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Business Writing – Getting Your Message Across

Take a look at this sign, which I recently saw on a wall in Wimbledon, South West London.

Ineffective signage

Do you know what it’s trying to do?  Do you think it works as well as it could do?  The surrounding pavement was littered with cigarette butts, which suggests that the sign isn’t terribly effective.

But leaving aside the antisocial habits of South West Londoners, I think that this notice could be redrafted to help get its message across more effectively.  So I thought I’d analyse it using tried and tested Working Voices methods.  Yes, it’s only a sign on a suburban London street, but someone went to the trouble of printing this notice out, and then laminating it, so they clearly think it’s important.

All of our writing courses are based around simple, straightforward techniques our clients can use to assess the effectiveness of something they’ve written.  We talk about ‘Triple A’: analysing what you’ve written to see if its AIM is clear; if it speaks to its intended AUDIENCE; and if the APPROACH you’ve taken to is the most appropriate one.  In SCREEN STYLE we talk about constructing and writing messages in a way that should appeal to busy audiences: shortening sentences and paragraphs, using the active voice, and using plain language.  We also remind our clients of the vital importance of PROOFREADING anything they send out, and checking for correct spelling, punctuation and grammar.

So is this sign’s aim clear?  Well, you could argue that it gets straight to the point (in a polite way: that initial ‘please’ is fine) and that we all know what it’s trying to do.  Does it really speak to its intended audience though?  We advise our trainees to try and address people – especially if they want to be direct and persuasive – with the personal pronoun ‘you’. So we could redraft the notice as follows:

Please do not dispose of your cigarette ends in this area.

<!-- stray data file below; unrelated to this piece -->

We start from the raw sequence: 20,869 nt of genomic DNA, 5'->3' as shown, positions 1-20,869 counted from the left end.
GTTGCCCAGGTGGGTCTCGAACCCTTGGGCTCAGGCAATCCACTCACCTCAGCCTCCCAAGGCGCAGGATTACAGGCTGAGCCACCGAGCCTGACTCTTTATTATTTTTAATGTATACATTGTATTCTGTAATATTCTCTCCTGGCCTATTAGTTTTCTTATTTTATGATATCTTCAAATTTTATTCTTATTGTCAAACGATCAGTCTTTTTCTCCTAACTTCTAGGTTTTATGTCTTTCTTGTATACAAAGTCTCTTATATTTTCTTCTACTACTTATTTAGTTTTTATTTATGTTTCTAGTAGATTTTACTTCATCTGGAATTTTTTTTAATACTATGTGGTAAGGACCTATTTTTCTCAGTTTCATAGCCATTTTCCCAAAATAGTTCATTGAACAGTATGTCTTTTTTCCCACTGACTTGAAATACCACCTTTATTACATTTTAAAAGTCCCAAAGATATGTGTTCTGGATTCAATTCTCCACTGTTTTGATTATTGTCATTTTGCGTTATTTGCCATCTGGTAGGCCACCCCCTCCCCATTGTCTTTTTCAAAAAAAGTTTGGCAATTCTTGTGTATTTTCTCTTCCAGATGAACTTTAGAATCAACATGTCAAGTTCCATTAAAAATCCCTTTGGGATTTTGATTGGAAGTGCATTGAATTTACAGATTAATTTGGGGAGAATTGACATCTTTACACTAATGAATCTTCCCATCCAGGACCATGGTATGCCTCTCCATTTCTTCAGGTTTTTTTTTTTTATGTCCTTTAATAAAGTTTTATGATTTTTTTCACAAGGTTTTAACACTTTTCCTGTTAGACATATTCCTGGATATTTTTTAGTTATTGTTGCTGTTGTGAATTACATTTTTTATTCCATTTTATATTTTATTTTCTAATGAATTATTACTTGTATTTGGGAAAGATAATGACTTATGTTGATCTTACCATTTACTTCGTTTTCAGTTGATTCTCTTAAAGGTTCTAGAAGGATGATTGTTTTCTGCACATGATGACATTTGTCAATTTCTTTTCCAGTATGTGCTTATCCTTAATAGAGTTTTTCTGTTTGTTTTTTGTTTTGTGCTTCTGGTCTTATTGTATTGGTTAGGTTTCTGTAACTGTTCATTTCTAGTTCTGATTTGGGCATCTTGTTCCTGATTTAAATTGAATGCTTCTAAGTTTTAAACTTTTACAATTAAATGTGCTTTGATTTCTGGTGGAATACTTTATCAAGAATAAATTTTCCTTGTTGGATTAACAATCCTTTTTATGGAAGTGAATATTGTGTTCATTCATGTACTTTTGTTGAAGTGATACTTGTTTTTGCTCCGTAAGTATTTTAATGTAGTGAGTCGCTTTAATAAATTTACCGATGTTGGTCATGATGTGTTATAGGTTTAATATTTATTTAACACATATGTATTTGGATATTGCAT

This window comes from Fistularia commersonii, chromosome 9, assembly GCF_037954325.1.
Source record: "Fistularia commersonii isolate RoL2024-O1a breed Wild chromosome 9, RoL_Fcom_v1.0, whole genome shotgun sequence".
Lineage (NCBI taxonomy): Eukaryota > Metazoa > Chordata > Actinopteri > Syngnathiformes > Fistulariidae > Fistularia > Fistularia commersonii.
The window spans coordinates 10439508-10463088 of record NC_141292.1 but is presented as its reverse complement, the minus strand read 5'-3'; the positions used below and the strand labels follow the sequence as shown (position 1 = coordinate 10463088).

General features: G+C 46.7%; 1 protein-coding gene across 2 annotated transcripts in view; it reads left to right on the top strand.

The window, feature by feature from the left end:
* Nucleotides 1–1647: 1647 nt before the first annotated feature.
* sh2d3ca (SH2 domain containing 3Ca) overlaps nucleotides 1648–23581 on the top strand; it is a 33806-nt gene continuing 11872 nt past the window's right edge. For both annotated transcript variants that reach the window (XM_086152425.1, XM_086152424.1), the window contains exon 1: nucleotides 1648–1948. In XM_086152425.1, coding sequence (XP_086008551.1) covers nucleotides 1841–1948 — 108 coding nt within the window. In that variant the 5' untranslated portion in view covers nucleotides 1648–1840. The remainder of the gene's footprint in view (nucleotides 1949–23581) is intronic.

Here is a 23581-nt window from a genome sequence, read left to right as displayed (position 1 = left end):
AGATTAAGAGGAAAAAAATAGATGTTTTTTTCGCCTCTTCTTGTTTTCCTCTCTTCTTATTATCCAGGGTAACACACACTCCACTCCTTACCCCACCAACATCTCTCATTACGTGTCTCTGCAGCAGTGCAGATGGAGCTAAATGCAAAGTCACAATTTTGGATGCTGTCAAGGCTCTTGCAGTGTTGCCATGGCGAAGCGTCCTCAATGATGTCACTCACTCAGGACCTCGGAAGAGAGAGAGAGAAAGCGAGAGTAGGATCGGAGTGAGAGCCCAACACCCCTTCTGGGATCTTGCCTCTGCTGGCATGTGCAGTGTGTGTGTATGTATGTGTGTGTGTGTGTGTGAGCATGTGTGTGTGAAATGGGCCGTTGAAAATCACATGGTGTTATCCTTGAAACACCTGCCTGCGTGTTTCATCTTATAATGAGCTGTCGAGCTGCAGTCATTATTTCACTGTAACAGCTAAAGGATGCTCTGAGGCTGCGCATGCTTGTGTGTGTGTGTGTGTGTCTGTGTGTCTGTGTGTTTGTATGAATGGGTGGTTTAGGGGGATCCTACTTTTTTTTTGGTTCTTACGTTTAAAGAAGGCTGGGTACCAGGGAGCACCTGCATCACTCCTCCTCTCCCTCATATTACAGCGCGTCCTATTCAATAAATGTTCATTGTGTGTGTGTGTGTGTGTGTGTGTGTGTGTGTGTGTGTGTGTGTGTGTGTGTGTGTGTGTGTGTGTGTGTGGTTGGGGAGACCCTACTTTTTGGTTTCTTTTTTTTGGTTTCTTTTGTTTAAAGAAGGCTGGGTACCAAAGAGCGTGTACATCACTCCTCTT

Your failure to adhere to this, may lead to smoking being prohibited in this area.

Slightly better, but still not as effective as it could be.

There’s a bit of repetition in the second line: the phrase ‘in this area’ recurs.  Repetition can work – using recurring key words to emphasise important ideas is a popular rhetorical technique, of course – but it’s not necessary in this example.  So what about:

Please do not dispose of your cigarette ends in this area.

Your failure to adhere to this, may lead to smoking being prohibited here.

It’s slightly shorter now, but still a little too wordy.  And some of the words the writer has chosen are a bit too long.  The lure of long words and formal language is very powerful, especially when we’re trying to sound ‘official’ and important.  But this sign is meant to deliver its message as quickly and directly as possible.  Plainer language would help, perhaps.  ‘Dispose’, ‘failure to adhere’, ‘prohibited’: there are more straightforward and direct alternatives.  What about:

Please do not drop your cigarette ends in this area.

Your not doing this, may lead to smoking being banned here.

But it still doesn’t feel direct enough. That ‘may lead’ sounds like a fainter possibility than it should.  The original ‘failure to adhere’, and the alternative ‘your not doing this’ don’t sound enough like instructions.  ‘Smoking being prohibited (or banned) here’ is a good example of the use of a passive verb, in this case omitting the ‘doer(s)’: the person (or people) who are going to prohibit smoking if people don’t stop dropping cigarette butts.  So let’s try the active:

Please do not drop your cigarette ends in this area.

If you don’t, we may ban smoking here.

Or even:

Please do not drop your cigarette ends in this area.

If you don’t, we’ll ban smoking here.

Commands often work better if you make them positive rather than negative: rewording your text so that it’s no longer a matter of ‘not doing’ something, but doing something active instead.  So we could try:

Please stop dropping your cigarette ends in this area.

If you don’t, we’ll ban smoking here.

And we could cut the word count with

Please stop dropping your cigarette ends in this area,

or we’ll ban smoking here.

And if they’d done the sensible thing and invested in a bin, and wanted to emphasise the smokers and their responsibilities throughout:

Please put your cigarette ends in the bin, or you won’t be allowed to smoke here anymore.

And proofreading?  Well, if we go back to the original for a moment, and check out the punctuation.

Please do not dispose of cigarette ends in this area.

Failure to adhere to this, may lead to smoking being prohibited in this area.

The full stops are fine, but the comma between ‘this’ and ‘may’ in the second sentence doesn’t need to be there.  We use commas to list things, to join two chunks of sentence together, to indicate a gap in the sentence or (in pairs) to bracket part of a sentence.  None of those four things is going on in the second sentence, and so there’s no need for a comma.

Intrigued?  Check out our business writing courses at workingvoices.wpengine.com for more details!

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